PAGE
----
And mores impact our society to a much higher degree than do folkways. As thoughtco puts it: “Mores exact a greater coercive force in shaping our values, beliefs, behavior, and interactions.”

Think about your own cultural mores and how they shape your behaviors.

Norms & Folkways: Right vs. Rude

Have you ever worn your outdoor shoes indoors in Japan?

Have you ever been ten minutes late for a meeting in Switzerland?

If so, then you’ve infringed on these two nations’ norms – and, specifically, on their folkways.

Folkways are norms that are traditional customs or conventional standards that a culture deems socially acceptable.

Folkways distinguish between what is considered right and what is considered rude. Right and rude are both based upon cultural values.

Paying the Tab

Say, you’re visiting your Chinese friends in Chengdu. They invite you out for a meal, and you pull out your wallet to pay your tab.

This would be considered rude in Chinese culture. The host paying for the group tab is their folkway.

  • Westerner Cultures – usually expect to pay for themselves, unless otherwise agreed upon. This ties in with the Western values of independence and individualism.
  • Eastern Cultures – usually consider it an honor for one individual to pay for the entire tab. Honor is a greatly valued characteristic in Chinese and other Eastern societies.

Shaking Hands

You may be thinking, “How many ways are there to shake a hand?”

In fact, handshakes have distinctly different folkways across cultures.

  • Western Cultures – a firm handshake and eye contact is an appropriate greeting in many Western cultures, with the dominant hand being extended.
  • Asian Cultures – a two-handed shake is a sign of respect, while a one-hand shake is considered both very rude and superior.
  • Middle Eastern Cultures – no one shakes with the left hand, as it’s considered “unclean”; if you go in for a left-handed shake, it’s looked at as an insult. It is also inappropriate for the opposite sex to shake hands.

Waiting in Line

While waiting in line might seem like it’s a universal norm, it certainly isn’t.

  • Some Western Cultures – queue up in a straight line. It’s considered polite. If you try to cut, you might be shouted at or, at the very least, glared at. Places like Canada, the US, Britain, and Switzerland take queue etiquette more seriously than others.
  • Some European Cultures – queue more loosely. In fact, the queue looks more like milling about. Russians, Germans, and Italians, for instance, are not known for their strict queuing skills.
  • Some Asian Cultures – do not strictly queue either. China and India, for instance, don’t abide by the queue. Japan is one of the exceptions.

Right vs. Rude

While neither paying the tab, shaking hands the wrong way, nor cutting in line is considered taboo (another variety of social norm which we’ll talk about later), you may be considered rude if you don’t follow these cultural folkways.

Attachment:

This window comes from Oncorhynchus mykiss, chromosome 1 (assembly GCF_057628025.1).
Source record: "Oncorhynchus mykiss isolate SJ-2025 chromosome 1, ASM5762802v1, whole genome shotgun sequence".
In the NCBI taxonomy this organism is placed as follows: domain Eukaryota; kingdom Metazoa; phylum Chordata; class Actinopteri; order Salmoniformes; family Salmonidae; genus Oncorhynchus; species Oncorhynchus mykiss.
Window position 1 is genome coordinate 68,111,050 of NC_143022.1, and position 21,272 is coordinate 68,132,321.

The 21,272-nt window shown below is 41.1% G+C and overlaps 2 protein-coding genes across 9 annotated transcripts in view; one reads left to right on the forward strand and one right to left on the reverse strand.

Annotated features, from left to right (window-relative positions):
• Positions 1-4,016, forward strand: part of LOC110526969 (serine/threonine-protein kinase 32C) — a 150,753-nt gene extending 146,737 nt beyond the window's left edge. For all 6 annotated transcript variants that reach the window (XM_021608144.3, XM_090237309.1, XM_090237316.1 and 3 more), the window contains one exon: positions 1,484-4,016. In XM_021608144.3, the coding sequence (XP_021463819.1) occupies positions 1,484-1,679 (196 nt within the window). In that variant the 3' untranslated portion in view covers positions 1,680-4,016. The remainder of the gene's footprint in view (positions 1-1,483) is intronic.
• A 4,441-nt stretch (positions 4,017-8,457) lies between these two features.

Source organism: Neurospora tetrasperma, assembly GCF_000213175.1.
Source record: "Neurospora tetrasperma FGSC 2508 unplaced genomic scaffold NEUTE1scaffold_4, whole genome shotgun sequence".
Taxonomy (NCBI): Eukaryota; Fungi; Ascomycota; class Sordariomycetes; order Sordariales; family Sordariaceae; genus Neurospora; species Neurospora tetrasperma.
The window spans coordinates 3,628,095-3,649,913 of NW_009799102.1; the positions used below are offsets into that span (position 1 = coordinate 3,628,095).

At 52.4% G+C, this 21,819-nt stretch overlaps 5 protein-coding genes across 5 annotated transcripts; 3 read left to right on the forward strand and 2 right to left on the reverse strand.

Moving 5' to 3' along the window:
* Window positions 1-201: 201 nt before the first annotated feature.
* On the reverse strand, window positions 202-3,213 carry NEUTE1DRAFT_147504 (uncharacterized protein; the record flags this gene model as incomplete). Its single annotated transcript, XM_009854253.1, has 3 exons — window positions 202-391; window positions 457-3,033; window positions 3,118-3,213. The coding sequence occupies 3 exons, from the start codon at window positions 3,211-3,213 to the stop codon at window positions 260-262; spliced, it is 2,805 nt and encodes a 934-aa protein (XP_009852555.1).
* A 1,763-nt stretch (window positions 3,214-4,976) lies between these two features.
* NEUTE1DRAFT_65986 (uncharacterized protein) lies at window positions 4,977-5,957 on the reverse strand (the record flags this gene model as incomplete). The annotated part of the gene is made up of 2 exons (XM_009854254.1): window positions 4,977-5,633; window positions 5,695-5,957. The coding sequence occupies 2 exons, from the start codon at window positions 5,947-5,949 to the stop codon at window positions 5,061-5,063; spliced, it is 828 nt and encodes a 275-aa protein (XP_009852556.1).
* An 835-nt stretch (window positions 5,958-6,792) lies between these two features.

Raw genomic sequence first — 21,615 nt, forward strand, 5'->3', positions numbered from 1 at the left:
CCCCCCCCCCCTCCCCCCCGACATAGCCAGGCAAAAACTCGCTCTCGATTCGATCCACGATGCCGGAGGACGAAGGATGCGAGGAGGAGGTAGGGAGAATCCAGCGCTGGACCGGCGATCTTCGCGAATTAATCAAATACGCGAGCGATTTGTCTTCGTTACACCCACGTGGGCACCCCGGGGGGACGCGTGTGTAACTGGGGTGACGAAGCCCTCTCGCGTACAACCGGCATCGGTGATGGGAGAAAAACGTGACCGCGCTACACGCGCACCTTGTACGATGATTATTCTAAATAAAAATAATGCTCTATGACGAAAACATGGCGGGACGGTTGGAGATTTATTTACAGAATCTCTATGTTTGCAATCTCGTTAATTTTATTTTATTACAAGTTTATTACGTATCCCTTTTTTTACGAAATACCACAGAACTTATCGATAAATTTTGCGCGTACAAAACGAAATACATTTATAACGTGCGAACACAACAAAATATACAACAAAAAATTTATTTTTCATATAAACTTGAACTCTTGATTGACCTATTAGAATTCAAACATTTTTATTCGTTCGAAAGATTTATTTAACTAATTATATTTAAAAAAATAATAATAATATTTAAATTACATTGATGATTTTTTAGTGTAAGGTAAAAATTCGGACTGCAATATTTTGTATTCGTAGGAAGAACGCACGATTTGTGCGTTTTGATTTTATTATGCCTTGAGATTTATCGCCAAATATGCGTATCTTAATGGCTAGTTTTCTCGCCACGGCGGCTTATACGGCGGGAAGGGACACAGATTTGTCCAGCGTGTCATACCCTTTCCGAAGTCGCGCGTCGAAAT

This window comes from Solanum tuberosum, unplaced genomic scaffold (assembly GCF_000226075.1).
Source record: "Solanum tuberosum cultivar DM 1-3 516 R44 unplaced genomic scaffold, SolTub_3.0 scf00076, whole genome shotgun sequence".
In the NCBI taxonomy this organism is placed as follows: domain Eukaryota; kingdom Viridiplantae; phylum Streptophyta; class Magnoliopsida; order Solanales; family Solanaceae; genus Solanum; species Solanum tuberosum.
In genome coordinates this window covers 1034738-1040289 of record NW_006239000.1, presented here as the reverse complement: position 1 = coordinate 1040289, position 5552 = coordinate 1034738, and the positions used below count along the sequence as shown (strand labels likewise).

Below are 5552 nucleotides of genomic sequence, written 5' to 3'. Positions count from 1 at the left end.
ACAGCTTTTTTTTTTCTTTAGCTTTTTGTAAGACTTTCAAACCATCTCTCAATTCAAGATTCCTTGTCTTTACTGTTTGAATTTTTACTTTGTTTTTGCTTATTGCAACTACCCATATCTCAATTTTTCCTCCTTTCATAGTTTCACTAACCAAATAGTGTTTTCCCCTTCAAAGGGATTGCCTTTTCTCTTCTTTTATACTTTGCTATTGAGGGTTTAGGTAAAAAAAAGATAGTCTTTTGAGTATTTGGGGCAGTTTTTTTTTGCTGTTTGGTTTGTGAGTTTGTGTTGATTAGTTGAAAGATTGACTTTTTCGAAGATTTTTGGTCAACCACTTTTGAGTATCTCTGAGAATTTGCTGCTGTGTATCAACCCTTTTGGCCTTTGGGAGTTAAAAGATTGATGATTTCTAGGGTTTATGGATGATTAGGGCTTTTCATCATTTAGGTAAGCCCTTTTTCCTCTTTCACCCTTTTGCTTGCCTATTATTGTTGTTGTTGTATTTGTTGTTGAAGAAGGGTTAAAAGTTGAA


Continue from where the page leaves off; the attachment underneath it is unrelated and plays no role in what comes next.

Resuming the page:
Folkways distinguish between rude and right behavior. They define proper etiquette and politeness. And they inflict a social pressure on individuals to behave and interact according to the accepted folkways of the society.

The difference between folkways and the other norms we will soon talk about is that serious consequences are unlikely to result from any violation of this type of cultural norm. More often, you’ll just be considered impolite.

Cultural Norms: What are They? And How Do They Relate to Values?


Last week, we talked about conforming to cultural norms. But what types of norms are we conforming to? And why and how are we conforming?

Well, to understand norms, first we must talk about values.

Values are what define a culture’s goals and ideals, and cultural norms are, in a way, these values, personified.

Values & Norms

Study.com defines norms relative to culture, thusly: “The term ‘culture’ refers to attitudes and patterns of behavior in a given group. ‘Norm’ refers to attitudes and behaviors that are considered normal, typical or average within that group.”

So, norms are more closely related to our behaviors, while values are more closely related to our attitudes, ideals, and beliefs. Both our values and norms are ingrained in us and in our society through its existing systems, such as family, the education system, and government.

The government and other higher institutions define a nation’s values, while the norms and values are implemented and taught by families and schools. Some degree of conformity in these two areas is expected in every culture. The degree of conformity is often based on survival vs. self-expression values, but conformity always defines cultural norms.

And we are often completely oblivious to the influences of both values and norms in the way we live our lives.

Different Norm Types

There are four different types of norms, which we will detail over the coming weeks.

These are:


The majority culture in any nation invokes these expectations and rules, which are primarily based on their values. Behavior – such as habits, customs, traditions, and rule of law – is guided by the most prominent culture; they create the yardstick of what is considered “right” and “wrong” on the whole.

Swimming With/Against the Current

Do you follow your own culture’s norms? Do you swim with the school of fish? Or do you make a point of standing out from the crowd?

Whether you swim with or against the current, you’re making choices in defiance of your society’s values and norms, or you’re making choices in favor of them. Either way, your individuality is defined by the cultural norms of your society.

Remember, if you want to “fit in” to a foreign culture, you can look at norms as a sort of etiquette guidebook for the culture in which you choose to integrate.